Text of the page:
A new report based on interviews with more than 100 young people in New York City about why they carry guns sheds rare qualitative evidence on questions about youth gun violence that researchers hope will inform public policy, Gothamist reports. The interviews for the report, “Two Battlefields: ‘Opps,’ Cops, and New York City Youth Gun Culture,” were conducted in 2020 and 2021 with participants aged 14 to 24 as a followup to an earlier project designed to find out where young people were getting their guns. The studies were funded by the Center for Justice Innovation. The respondents to the latest study had been exposed to gun violence at extremely high rates: more than three-quarters had been shot or shot at, 80% had witnessed a shooting, 89% had a friend or family member shot, and 91% perceived themselves at risk of serious physical harm.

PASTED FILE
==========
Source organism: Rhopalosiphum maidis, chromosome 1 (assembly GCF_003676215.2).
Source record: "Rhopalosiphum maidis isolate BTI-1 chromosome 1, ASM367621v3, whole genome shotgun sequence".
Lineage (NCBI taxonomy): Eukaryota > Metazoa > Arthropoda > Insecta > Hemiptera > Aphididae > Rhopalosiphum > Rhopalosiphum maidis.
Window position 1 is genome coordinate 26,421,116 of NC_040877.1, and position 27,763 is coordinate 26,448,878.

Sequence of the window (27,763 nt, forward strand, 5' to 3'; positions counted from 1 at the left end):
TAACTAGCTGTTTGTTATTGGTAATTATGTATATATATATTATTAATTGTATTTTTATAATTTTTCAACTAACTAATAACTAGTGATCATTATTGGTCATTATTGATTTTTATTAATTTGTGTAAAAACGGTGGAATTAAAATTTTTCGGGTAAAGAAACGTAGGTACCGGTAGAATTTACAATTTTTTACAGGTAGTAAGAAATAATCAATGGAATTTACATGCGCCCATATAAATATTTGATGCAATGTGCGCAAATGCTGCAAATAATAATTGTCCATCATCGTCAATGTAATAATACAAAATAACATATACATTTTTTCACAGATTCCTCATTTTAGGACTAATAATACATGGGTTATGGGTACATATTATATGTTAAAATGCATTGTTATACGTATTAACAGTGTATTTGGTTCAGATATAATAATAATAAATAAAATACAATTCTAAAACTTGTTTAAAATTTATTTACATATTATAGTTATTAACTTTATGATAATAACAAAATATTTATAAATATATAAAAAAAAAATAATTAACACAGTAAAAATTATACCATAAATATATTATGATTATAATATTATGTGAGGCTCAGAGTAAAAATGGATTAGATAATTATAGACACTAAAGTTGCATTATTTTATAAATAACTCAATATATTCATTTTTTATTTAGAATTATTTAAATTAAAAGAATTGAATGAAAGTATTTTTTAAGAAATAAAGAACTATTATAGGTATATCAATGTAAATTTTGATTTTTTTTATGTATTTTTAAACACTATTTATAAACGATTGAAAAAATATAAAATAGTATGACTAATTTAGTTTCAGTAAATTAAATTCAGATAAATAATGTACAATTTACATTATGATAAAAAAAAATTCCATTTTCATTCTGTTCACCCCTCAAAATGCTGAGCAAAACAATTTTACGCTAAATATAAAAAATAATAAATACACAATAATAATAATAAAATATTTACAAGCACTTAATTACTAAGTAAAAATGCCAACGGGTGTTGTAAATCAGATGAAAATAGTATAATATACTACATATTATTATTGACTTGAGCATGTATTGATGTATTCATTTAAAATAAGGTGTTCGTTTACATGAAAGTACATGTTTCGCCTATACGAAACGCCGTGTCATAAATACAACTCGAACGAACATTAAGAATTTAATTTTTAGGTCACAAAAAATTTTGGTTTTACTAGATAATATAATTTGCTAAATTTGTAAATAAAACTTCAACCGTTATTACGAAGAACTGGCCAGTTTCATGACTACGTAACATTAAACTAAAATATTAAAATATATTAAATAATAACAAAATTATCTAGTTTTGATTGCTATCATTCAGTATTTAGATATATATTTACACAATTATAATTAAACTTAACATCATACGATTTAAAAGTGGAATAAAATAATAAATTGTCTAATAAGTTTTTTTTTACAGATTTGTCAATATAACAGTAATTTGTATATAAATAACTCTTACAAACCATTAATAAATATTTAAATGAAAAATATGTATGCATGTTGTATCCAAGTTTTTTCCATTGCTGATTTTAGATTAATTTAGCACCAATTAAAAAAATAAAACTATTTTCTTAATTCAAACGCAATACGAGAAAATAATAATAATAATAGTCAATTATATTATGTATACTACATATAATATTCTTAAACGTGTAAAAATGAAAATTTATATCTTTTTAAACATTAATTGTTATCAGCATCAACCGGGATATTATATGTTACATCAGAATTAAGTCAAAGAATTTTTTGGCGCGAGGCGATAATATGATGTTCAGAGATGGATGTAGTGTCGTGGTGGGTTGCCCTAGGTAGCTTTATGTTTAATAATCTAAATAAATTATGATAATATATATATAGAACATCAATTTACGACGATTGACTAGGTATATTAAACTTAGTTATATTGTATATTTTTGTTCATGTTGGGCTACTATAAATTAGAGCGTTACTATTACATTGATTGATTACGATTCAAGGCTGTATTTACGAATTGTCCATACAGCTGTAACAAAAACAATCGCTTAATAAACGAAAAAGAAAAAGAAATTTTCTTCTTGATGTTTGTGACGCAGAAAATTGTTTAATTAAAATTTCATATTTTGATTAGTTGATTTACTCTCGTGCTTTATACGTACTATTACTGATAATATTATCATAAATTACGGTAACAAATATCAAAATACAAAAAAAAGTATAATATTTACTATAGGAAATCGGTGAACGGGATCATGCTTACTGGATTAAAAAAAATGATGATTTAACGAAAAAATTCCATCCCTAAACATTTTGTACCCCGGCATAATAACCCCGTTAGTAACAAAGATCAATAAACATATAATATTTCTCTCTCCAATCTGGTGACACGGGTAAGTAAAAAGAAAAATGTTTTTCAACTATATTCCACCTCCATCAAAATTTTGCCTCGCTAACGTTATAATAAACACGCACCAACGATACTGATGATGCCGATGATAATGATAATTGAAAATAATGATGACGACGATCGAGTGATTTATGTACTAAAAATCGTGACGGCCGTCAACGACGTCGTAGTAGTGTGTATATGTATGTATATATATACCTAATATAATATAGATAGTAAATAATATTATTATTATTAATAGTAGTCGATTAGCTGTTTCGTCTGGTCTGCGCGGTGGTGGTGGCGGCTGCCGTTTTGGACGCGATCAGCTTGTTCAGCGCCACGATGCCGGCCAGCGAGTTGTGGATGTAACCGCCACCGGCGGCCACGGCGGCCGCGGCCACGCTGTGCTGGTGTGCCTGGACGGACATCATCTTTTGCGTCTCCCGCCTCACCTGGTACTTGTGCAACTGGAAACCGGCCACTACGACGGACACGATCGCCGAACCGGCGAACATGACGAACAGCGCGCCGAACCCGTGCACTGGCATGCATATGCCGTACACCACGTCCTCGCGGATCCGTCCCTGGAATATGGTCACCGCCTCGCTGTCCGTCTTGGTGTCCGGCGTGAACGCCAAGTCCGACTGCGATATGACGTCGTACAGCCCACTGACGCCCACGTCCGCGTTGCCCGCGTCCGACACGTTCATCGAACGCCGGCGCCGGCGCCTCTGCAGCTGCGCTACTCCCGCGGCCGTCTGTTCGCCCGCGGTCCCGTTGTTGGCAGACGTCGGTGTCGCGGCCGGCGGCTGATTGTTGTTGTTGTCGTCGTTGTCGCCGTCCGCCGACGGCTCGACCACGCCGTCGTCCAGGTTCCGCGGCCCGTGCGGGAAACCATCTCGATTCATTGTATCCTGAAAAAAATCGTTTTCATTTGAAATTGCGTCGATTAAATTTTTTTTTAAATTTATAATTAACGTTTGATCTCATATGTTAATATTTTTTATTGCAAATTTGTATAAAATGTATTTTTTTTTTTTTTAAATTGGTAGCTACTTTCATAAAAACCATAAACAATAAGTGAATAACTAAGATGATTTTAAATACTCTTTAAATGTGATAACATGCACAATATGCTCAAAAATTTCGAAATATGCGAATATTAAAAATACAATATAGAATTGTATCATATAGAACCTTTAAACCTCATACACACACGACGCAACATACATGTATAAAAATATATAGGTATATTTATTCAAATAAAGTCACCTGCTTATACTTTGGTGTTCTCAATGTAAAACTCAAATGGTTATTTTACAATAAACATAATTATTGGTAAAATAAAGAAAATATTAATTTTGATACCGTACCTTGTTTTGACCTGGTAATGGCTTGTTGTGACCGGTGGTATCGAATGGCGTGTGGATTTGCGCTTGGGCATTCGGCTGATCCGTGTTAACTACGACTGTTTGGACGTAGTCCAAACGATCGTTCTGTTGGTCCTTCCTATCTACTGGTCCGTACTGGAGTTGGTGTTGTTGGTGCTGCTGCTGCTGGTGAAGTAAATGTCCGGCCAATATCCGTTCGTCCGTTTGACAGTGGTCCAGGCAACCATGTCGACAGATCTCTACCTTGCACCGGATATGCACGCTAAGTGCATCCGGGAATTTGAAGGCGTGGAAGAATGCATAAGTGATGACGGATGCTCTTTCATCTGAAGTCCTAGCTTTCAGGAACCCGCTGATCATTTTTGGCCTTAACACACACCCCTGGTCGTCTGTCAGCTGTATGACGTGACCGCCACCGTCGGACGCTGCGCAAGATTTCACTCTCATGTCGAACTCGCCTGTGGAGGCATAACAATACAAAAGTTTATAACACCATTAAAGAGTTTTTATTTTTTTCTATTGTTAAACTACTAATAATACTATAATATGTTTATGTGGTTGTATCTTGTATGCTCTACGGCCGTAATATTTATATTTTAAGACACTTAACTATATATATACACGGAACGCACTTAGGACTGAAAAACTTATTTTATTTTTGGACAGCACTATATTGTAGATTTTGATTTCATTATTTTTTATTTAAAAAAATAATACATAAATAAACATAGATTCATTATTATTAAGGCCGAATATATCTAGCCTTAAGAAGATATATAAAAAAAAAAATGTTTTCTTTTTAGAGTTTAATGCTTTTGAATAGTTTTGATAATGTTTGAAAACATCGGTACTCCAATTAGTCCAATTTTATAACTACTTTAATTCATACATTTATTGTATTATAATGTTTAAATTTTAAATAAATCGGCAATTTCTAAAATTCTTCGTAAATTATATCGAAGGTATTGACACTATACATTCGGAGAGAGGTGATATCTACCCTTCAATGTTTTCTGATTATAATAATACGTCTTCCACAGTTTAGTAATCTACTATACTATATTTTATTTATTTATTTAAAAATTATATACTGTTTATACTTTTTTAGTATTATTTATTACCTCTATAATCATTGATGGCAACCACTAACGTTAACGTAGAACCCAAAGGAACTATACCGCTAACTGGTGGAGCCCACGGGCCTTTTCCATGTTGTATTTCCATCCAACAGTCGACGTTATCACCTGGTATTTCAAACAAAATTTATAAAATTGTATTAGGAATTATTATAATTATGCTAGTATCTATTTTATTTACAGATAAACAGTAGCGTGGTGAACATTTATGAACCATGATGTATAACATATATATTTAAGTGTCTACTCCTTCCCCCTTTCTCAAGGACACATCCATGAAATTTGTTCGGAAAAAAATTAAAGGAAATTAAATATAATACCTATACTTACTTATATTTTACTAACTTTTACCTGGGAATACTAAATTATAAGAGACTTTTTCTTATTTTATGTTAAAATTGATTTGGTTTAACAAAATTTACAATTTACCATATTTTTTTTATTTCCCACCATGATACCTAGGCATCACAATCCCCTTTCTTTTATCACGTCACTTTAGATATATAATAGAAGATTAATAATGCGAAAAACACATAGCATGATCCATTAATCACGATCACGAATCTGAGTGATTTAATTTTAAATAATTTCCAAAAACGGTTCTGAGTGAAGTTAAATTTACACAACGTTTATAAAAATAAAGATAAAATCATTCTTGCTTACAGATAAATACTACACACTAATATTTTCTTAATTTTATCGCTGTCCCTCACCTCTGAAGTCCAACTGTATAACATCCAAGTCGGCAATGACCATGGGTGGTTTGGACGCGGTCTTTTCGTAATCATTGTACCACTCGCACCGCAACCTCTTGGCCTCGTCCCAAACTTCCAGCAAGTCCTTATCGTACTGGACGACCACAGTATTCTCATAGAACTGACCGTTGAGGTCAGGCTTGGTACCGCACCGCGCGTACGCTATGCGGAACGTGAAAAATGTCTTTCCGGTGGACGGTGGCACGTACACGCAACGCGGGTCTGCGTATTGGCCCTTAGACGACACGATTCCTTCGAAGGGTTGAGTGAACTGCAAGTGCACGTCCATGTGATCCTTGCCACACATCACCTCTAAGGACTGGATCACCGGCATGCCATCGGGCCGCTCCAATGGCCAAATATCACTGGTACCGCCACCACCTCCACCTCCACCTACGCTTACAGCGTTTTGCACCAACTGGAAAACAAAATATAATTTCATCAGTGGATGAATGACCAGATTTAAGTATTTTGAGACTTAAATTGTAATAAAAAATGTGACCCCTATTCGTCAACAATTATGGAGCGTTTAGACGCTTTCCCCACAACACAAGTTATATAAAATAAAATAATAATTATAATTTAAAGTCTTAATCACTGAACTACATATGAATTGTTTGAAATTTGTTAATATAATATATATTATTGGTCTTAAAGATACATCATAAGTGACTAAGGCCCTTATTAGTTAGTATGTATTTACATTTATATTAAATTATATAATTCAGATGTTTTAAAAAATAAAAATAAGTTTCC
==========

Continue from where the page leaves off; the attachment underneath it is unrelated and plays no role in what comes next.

The challenge researchers faced was earning participants' trust, said Elise White, one of the researchers. For help they turned to two natives of Crown Heights, Brooklyn, who had lived through their own encounters with gun violence and the justice system. With perseverance, empathy and the promise of anonymity, the researchers were ultimately able to break through. The young people wanted to talk, and provided nuanced accounts of their biggest fears: being attacked by cops, or “opps”— members of rival gangs, people in the street economy or just random assailants. An overwhelming majority of participants said they were carrying because they were scared of what other people could do to them. “A lot of times, the portrait that people have in their minds of gun carriers is that they're just like antisocial criminals out there who have no concern for people’s life,” White said. “In fact, what we find, almost across the board, is that they're very mindful of what it means to carry a gun. They know that it's a serious thing, but they also feel like they just don't have other choices.” Said one interviewee, “I’d rather go to jail by 12 than die and get carried by six people."